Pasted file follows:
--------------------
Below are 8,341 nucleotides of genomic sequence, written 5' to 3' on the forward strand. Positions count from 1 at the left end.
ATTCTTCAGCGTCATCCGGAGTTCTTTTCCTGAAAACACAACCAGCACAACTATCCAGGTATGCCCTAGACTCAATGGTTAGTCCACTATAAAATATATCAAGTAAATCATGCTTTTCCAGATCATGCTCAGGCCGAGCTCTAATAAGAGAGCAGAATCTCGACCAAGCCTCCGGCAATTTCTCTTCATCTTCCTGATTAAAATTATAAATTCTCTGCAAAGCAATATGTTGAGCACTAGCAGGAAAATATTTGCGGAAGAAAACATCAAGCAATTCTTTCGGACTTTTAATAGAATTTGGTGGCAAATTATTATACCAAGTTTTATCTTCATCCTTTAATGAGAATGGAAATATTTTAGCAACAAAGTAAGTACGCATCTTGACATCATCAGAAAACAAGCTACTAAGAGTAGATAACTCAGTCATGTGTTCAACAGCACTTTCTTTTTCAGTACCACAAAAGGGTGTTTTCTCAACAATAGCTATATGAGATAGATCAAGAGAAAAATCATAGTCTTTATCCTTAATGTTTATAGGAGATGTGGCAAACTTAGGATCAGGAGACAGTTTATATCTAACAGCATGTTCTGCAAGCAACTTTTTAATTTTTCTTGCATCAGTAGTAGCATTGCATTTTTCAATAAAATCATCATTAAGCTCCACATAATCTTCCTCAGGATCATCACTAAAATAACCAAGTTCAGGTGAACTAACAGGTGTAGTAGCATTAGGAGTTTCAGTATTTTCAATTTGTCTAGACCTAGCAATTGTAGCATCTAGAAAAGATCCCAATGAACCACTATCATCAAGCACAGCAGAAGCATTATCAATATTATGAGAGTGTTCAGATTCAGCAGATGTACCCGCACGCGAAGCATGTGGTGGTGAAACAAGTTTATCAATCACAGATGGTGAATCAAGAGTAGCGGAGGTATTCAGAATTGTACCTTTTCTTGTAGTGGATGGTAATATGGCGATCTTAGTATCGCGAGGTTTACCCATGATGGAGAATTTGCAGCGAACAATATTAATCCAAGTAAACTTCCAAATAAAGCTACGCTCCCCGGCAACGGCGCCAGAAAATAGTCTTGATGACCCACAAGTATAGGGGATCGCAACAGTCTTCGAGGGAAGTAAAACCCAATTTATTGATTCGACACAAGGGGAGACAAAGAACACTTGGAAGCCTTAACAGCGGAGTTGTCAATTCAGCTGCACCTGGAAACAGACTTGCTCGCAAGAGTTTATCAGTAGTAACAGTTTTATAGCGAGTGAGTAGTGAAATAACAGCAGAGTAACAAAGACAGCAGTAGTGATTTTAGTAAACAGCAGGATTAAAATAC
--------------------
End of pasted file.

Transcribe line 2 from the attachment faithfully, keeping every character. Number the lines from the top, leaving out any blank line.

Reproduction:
ATTCTTCAGCGTCATCCGGAGTTCTTTTCCTGAAAACACAACCAGCACAACTATCCAGGTATGCCCTAGACTCAATGGTTAGTCCACTATAAAATATATCAAGTAAATCATGCTTTTCCAGATCATGCTCAGGCCGAGCTCTAATAAGAGAGCAGAATCTCGACCAAGCCTCCGGCAATTTCTCTTCATCTTCCTGATTAAAATTATAAATTCTCTGCAAAGCAATATGTTGAGCACTAGCAGGAAAATATTTGCGGAAGAAAACATCAAGCAATTCTTTCGGACTTTTAATAGAATTTGGTGGCAAATTATTATACCAAGTTTTATCTTCATCCTTTAATGAGAATGGAAATATTTTAGCAACAAAGTAAGTACGCATCTTGACATCATCAGAAAACAAGCTACTAAGAGTAGATAACTCAGTCATGTGTTCAACAGCACTTTCTTTTTCAGTACCACAAAAGGGTGTTTTCTCAACAATAGCTATATGAGATAGATCAAGAGAAAAATCATAGTCTTTATCCTTAATGTTTATAGGAGATGTGGCAAACTTAGGATCAGGAGACAGTTTATATCTAACAGCATGTTCTGCAAGCAACTTTTTAATTTTTCTTGCATCAGTAGTAGCATTGCATTTTTCAATAAAATCATCATTAAGCTCCACATAATCTTCCTCAGGATCATCACTAAAATAACCAAGTTCAGGTGAACTAACAGGTGTAGTAGCATTAGGAGTTTCAGTATTTTCAATTTGTCTAGACCTAGCAATTGTAGCATCTAGAAAAGATCCCAATGAACCACTATCATCAAGCACAGCAGAAGCATTATCAATATTATGAGAGTGTTCAGATTCAGCAGATGTACCCGCACGCGAAGCATGTGGTGGTGAAACAAGTTTATCAATCACAGATGGTGAATCAAGAGTAGCGGAGGTATTCAGAATTGTACCTTTTCTTGTAGTGGATGGTAATATGGCGATCTTAGTATCGCGAGGTTTACCCATGATGGAGAATTTGCAGCGAACAATATTAATCCAAGTAAACTTCCAAATAAAGCTACGCTCCCCGGCAACGGCGCCAGAAAATAGTCTTGATGACCCACAAGTATAGGGGATCGCAACAGTCTTCGAGGGAAGTAAAACCCAATTTATTGATTCGACACAAGGGGAGACAAAGAACACTTGGAAGCCTTAACAGCGGAGTTGTCAATTCAGCTGCACCTGGAAACAGACTTGCTCGCAAGAGTTTATCAGTAGTAACAGTTTTATAGCGAGTGAGTAGTGAAATAACAGCAGAGTAACAAAGACAGCAGTAGTGATTTTAGTAAACAGCAGGATTAAAATAC